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Can You Be a Responsible Pet Owner?

Posted on January 27, 2017 by Scott Smith | 0 Comments

 

Before becoming a pet owner, it's a good idea to look at the details to see if you can be a responsible pet owner. Pets are wonderful and can bring much comfort, entertainment and companionship to your life, but they have their expenses. You'll need to factor in things like vet expenses and invisible fence costs to determine whether or not you can manage your pet's needs in a responsible way.

Vet expenses: You can cut down on some of these expenses by doing much of the work yourself, provided you are knowledgeable in this area. At least one trip to the vet is necessary for a rabies shot and to learn about other vaccinations and health concerns. However, you can buy other vaccinations at farm stores and do them yourself once a year, along with heartworm and other worm medications. There are even vets who offer low cost neuter and spay services to help cut down on the domestic animal population.

Containment: The in-ground fence systems cost can vary, depending on the type of dog you have, in terms of weight and height, as well as overall stubbornness. Prices range from $129.95 for the most basic set up to $339.95 for the most detailed set up. Although this may seem like a high cost for pet containment, standard fencing and the labor involved is much more expensive and not nearly as effective.

Food: You have to consider the ongoing cost of food for your pet, but you can also reduce this cost by making some of your own treats.

As you can see, there are expenses to consider if you are going to be a responsible pet owner. It's up to you how you manage your pet, but responsible pet owners live guilt-free, and their pets tend to enjoy long healthy lives.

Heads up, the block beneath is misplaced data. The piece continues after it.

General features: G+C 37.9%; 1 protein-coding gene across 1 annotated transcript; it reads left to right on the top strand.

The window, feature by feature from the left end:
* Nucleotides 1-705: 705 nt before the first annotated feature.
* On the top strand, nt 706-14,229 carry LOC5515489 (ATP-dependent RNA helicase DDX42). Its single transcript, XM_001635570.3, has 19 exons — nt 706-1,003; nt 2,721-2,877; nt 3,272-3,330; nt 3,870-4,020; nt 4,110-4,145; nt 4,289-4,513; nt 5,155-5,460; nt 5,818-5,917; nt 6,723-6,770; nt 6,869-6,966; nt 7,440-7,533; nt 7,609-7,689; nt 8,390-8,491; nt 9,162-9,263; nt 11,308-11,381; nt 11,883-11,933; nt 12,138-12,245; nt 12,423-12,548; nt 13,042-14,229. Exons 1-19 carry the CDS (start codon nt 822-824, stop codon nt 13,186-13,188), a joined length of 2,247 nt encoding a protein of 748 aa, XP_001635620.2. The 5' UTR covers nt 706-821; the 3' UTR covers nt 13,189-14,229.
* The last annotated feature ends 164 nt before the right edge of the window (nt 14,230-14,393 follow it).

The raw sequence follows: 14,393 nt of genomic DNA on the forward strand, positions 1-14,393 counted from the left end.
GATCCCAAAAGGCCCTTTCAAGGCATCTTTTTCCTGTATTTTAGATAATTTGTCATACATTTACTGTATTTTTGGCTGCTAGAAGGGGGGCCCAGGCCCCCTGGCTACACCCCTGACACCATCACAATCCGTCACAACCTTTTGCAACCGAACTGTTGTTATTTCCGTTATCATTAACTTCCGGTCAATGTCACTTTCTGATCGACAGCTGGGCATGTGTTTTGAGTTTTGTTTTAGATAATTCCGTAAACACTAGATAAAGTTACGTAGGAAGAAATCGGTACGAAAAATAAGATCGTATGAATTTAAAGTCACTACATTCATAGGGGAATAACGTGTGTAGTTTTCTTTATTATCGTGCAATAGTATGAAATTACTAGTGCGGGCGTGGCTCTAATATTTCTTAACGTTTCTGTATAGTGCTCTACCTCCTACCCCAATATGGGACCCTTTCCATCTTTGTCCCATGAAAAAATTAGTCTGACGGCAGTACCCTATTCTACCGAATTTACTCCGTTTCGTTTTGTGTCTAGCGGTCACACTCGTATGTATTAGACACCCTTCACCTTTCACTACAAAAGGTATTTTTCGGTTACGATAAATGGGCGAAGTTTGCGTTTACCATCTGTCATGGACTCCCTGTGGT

Get Your Dog to Stop Chasing

Posted on January 25, 2017 by Scott Smith | 0 Comments

As far as dog behavioral problems go, chasing can be one of the most dangerous. Your dog could end up chasing something into the street. Your dog may end up getting into trouble, or even lost, by chasing something you don't want him or her to, or by getting out of your range. Many methods work, from remote training to leashes, but the specific one you use will depend on the breed as well as your efforts.

Dogs chase as a natural part of their genetic makeup. To curb this behavior, you have to give your dog a reason to stop. In the case of hunting dogs, you also need to teach them when it is okay to chase and when it isn't. Remote training usually works best in such situations.

Sometimes you just need to distract your dog from whatever it is he or she wants to chase. You can do this by making a noise with a clicker, using a training collar, or by being active with your dog in some other way. When in public, it is always best to keep your dog on a leash for safety as well as legal liabilities.

When training your dog without a leash, first distract your dog and then offer him or her positive reinforcement when behaving well and not giving chase. It really is that simple. Remember that your dog is a pack animal and you are the pack. Your dog looks to you for affection and protection. His or her sole purpose is to take care of the pack and retain his or her place in it. This is why positive reinforcement is so effective.

How Dogs See Fences

Posted on January 22, 2017 by Scott Smith | 0 Comments

You want a fence to keep your dog in a contained area so you can keep him or her safe. You see it as a means by which to give your dog freedom to run while still being a responsible pet owner. Your dog however, probably sees the fence differently than you do, which is why underground pet fencing might be your best option.